I'll be right there in agreement when the next NHL Winter Classic is scheduled between the Maple Leafs and Wild on a pond at Voyageurs, or when the Asheville Tourists play the Arkansas Travellers on a meadow in the Great Smoky Mountains. But if a local organization — even a for-profit organization — wants to make a low-key visit to a residential area in the anticlimax of the offseason, I don't see the issue. Park workers' kids didn't choose to live there, and they shouldn't be deprived the benefits of city living just because their parents happen to live within one of the wonders of nature.

  • Do Professional Hockey And Yosemite National Park Belong Together?   6 years 42 weeks ago


    You're probably right, the physical aspect of the park won't be harmed. But does that make it OK to stage this sort of event in a national park, whether it's Yosemite or Golden Gate NRA? Were the parks designed to be backdrops for promotional events? Should Yosemite Valley be a backdrop for a semi-pro hockey team?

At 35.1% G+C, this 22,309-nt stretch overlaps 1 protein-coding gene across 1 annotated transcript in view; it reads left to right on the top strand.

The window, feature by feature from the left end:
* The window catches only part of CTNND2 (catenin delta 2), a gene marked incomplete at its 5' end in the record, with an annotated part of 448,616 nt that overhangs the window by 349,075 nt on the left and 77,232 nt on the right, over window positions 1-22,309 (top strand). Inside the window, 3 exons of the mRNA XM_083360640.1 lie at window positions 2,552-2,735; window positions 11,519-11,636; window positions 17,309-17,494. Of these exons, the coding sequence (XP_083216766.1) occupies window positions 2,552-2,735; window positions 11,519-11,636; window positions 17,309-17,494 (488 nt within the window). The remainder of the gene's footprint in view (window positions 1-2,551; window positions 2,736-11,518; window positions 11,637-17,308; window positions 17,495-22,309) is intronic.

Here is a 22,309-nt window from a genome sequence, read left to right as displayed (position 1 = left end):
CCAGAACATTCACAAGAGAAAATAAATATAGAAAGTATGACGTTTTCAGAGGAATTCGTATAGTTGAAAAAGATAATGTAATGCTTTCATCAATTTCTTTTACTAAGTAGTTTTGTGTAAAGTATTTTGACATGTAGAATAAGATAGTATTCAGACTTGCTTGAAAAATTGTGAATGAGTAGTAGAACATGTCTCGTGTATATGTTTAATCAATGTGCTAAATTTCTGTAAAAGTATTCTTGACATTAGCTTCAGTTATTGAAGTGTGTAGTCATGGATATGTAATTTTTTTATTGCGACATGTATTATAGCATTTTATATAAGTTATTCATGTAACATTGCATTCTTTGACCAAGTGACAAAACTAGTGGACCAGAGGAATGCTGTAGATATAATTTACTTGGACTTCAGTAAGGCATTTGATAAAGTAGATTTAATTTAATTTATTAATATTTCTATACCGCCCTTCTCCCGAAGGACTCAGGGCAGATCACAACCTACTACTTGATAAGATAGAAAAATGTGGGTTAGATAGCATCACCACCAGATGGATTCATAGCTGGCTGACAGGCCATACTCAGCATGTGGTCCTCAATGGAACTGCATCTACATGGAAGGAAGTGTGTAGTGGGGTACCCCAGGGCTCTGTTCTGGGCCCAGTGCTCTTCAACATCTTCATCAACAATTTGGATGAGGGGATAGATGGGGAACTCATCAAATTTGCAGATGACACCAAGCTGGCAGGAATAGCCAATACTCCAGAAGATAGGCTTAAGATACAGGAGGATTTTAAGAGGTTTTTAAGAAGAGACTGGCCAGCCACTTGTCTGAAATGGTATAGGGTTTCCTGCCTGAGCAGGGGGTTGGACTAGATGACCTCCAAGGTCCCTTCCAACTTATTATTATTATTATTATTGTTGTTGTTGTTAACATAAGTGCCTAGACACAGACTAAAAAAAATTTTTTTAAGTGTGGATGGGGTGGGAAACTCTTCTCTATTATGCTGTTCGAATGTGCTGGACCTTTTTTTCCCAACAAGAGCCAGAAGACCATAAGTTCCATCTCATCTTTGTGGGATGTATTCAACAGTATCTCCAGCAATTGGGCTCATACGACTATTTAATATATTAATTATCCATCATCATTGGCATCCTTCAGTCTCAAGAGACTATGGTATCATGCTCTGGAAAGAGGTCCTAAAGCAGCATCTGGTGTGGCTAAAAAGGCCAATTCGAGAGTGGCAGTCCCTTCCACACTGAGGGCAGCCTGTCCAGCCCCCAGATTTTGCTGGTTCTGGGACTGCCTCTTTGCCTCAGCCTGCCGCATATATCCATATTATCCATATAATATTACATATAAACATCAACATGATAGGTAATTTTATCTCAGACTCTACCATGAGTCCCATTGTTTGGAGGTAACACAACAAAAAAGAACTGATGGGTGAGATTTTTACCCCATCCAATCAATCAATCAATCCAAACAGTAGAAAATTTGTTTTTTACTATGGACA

I raised this question last year when Toyota staged a party at Alcatraz, and when the Charlestown Navy Yard was rented out to a major health-care company. Were those appropriate uses?

    Now, part of the difficulty in answering these questions in connection with the Fresno Falcons is the fact that there is a year-round community in Yosemite Valley. What rights does the community have to entertainment? Should it be like Anytown, U.S.A., or should there be some limits imposed because of its national park setting?

    Where do you draw the line? Would it be OK to have a circus come to the valley as long as the physical environment isn't damaged?

    What about Yosemite's visitors, folks who might have spent several thousand dollars on a vacation to come enjoy the valley and are confronted by those satellite trucks with their bright lights? Do you think they expected that when they booked their vacation? Some might think it's fun, some might not.